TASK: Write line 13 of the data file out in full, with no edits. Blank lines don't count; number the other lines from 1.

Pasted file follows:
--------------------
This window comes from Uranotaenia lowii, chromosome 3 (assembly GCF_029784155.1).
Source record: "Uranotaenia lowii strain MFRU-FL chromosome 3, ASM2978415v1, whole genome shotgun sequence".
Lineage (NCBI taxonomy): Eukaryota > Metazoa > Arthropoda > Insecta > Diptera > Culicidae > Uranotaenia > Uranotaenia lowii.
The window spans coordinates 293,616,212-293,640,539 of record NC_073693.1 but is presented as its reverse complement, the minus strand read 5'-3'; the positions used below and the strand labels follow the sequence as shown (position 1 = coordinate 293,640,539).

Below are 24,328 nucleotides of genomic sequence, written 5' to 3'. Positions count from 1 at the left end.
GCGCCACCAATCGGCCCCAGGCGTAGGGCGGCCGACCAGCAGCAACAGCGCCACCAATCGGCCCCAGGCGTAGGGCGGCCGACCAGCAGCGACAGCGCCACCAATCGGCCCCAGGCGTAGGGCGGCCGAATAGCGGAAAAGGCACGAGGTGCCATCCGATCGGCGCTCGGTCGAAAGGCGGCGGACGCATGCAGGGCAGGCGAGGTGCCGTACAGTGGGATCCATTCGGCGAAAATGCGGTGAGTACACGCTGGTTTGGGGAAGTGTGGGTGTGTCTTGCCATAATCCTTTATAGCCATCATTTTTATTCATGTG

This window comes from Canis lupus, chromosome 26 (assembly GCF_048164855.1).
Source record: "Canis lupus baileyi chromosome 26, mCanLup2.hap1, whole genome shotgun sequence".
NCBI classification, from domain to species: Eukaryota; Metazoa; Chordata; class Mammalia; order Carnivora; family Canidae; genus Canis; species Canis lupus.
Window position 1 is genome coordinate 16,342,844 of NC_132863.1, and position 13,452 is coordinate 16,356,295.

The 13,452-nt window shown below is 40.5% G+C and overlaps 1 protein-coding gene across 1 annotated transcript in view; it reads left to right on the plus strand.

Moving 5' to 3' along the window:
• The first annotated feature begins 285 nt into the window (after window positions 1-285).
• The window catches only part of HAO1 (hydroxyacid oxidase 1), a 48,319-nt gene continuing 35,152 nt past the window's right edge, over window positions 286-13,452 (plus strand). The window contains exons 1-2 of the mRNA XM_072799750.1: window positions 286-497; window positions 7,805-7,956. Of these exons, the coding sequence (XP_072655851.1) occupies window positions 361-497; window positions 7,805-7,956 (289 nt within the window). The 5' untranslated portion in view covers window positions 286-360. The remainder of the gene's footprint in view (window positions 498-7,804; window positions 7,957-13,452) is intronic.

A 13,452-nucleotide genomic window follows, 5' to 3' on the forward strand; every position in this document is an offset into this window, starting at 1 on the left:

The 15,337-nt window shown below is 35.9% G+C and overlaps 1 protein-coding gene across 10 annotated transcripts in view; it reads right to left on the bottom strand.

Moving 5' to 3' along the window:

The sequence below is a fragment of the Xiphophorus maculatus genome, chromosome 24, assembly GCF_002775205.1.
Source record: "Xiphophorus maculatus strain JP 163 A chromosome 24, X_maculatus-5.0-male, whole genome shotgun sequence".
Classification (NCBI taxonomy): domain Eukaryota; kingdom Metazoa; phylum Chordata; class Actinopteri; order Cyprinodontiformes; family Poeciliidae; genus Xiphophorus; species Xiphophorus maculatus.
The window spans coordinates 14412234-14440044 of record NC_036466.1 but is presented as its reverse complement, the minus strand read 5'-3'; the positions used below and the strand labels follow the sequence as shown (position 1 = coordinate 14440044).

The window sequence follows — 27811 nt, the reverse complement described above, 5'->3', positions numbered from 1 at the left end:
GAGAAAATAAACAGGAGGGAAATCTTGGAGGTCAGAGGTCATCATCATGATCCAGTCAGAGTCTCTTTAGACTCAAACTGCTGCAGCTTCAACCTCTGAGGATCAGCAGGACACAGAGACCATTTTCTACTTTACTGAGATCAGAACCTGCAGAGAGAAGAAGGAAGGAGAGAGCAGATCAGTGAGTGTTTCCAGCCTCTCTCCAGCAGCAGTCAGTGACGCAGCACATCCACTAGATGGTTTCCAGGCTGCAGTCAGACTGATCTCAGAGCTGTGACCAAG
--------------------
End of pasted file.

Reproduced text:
• The first annotated feature begins 285 nt into the window (after window positions 1-285).